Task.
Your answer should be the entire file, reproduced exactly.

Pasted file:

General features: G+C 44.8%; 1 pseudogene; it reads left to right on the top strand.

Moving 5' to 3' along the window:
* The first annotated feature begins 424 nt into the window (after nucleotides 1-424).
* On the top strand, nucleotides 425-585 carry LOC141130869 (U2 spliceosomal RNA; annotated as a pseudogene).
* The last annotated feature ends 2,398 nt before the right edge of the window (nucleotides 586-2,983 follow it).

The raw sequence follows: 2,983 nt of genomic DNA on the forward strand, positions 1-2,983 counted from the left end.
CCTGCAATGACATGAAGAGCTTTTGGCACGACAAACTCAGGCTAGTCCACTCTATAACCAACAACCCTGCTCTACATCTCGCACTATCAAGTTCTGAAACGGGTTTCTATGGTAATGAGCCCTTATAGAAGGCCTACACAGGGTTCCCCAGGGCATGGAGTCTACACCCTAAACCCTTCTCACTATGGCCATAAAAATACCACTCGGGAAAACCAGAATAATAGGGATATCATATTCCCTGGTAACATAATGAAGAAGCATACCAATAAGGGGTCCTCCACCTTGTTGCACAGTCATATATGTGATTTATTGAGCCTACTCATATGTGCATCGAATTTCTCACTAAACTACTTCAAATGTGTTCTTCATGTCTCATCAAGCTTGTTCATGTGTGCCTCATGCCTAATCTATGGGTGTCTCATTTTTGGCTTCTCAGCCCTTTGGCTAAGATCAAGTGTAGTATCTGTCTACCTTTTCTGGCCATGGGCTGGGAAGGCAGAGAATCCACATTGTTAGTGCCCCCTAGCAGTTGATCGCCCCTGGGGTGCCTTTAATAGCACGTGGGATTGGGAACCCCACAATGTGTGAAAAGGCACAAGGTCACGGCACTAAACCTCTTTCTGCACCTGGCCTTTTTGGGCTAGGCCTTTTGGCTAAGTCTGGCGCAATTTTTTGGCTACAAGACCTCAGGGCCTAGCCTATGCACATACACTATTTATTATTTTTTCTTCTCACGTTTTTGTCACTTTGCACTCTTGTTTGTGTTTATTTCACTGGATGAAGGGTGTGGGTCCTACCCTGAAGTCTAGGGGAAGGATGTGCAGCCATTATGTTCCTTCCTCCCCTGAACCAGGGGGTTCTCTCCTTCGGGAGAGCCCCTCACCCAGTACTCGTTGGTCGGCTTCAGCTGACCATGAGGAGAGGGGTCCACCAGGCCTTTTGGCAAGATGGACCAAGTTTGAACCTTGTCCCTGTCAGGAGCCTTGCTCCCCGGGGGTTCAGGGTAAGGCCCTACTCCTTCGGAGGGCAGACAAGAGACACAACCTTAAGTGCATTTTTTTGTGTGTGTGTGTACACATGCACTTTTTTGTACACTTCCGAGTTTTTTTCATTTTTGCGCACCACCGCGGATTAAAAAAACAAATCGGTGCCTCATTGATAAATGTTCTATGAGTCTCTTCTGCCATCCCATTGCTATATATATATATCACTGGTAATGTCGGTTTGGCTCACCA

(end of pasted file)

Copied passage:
General features: G+C 44.8%; 1 pseudogene; it reads left to right on the top strand.

Moving 5' to 3' along the window:
* The first annotated feature begins 424 nt into the window (after nucleotides 1-424).
* On the top strand, nucleotides 425-585 carry LOC141130869 (U2 spliceosomal RNA; annotated as a pseudogene).
* The last annotated feature ends 2,398 nt before the right edge of the window (nucleotides 586-2,983 follow it).

The raw sequence follows: 2,983 nt of genomic DNA on the forward strand, positions 1-2,983 counted from the left end.
CCTGCAATGACATGAAGAGCTTTTGGCACGACAAACTCAGGCTAGTCCACTCTATAACCAACAACCCTGCTCTACATCTCGCACTATCAAGTTCTGAAACGGGTTTCTATGGTAATGAGCCCTTATAGAAGGCCTACACAGGGTTCCCCAGGGCATGGAGTCTACACCCTAAACCCTTCTCACTATGGCCATAAAAATACCACTCGGGAAAACCAGAATAATAGGGATATCATATTCCCTGGTAACATAATGAAGAAGCATACCAATAAGGGGTCCTCCACCTTGTTGCACAGTCATATATGTGATTTATTGAGCCTACTCATATGTGCATCGAATTTCTCACTAAACTACTTCAAATGTGTTCTTCATGTCTCATCAAGCTTGTTCATGTGTGCCTCATGCCTAATCTATGGGTGTCTCATTTTTGGCTTCTCAGCCCTTTGGCTAAGATCAAGTGTAGTATCTGTCTACCTTTTCTGGCCATGGGCTGGGAAGGCAGAGAATCCACATTGTTAGTGCCCCCTAGCAGTTGATCGCCCCTGGGGTGCCTTTAATAGCACGTGGGATTGGGAACCCCACAATGTGTGAAAAGGCACAAGGTCACGGCACTAAACCTCTTTCTGCACCTGGCCTTTTTGGGCTAGGCCTTTTGGCTAAGTCTGGCGCAATTTTTTGGCTACAAGACCTCAGGGCCTAGCCTATGCACATACACTATTTATTATTTTTTCTTCTCACGTTTTTGTCACTTTGCACTCTTGTTTGTGTTTATTTCACTGGATGAAGGGTGTGGGTCCTACCCTGAAGTCTAGGGGAAGGATGTGCAGCCATTATGTTCCTTCCTCCCCTGAACCAGGGGGTTCTCTCCTTCGGGAGAGCCCCTCACCCAGTACTCGTTGGTCGGCTTCAGCTGACCATGAGGAGAGGGGTCCACCAGGCCTTTTGGCAAGATGGACCAAGTTTGAACCTTGTCCCTGTCAGGAGCCTTGCTCCCCGGGGGTTCAGGGTAAGGCCCTACTCCTTCGGAGGGCAGACAAGAGACACAACCTTAAGTGCATTTTTTTGTGTGTGTGTGTACACATGCACTTTTTTGTACACTTCCGAGTTTTTTTCATTTTTGCGCACCACCGCGGATTAAAAAAACAAATCGGTGCCTCATTGATAAATGTTCTATGAGTCTCTTCTGCCATCCCATTGCTATATATATATATCACTGGTAATGTCGGTTTGGCTCACCA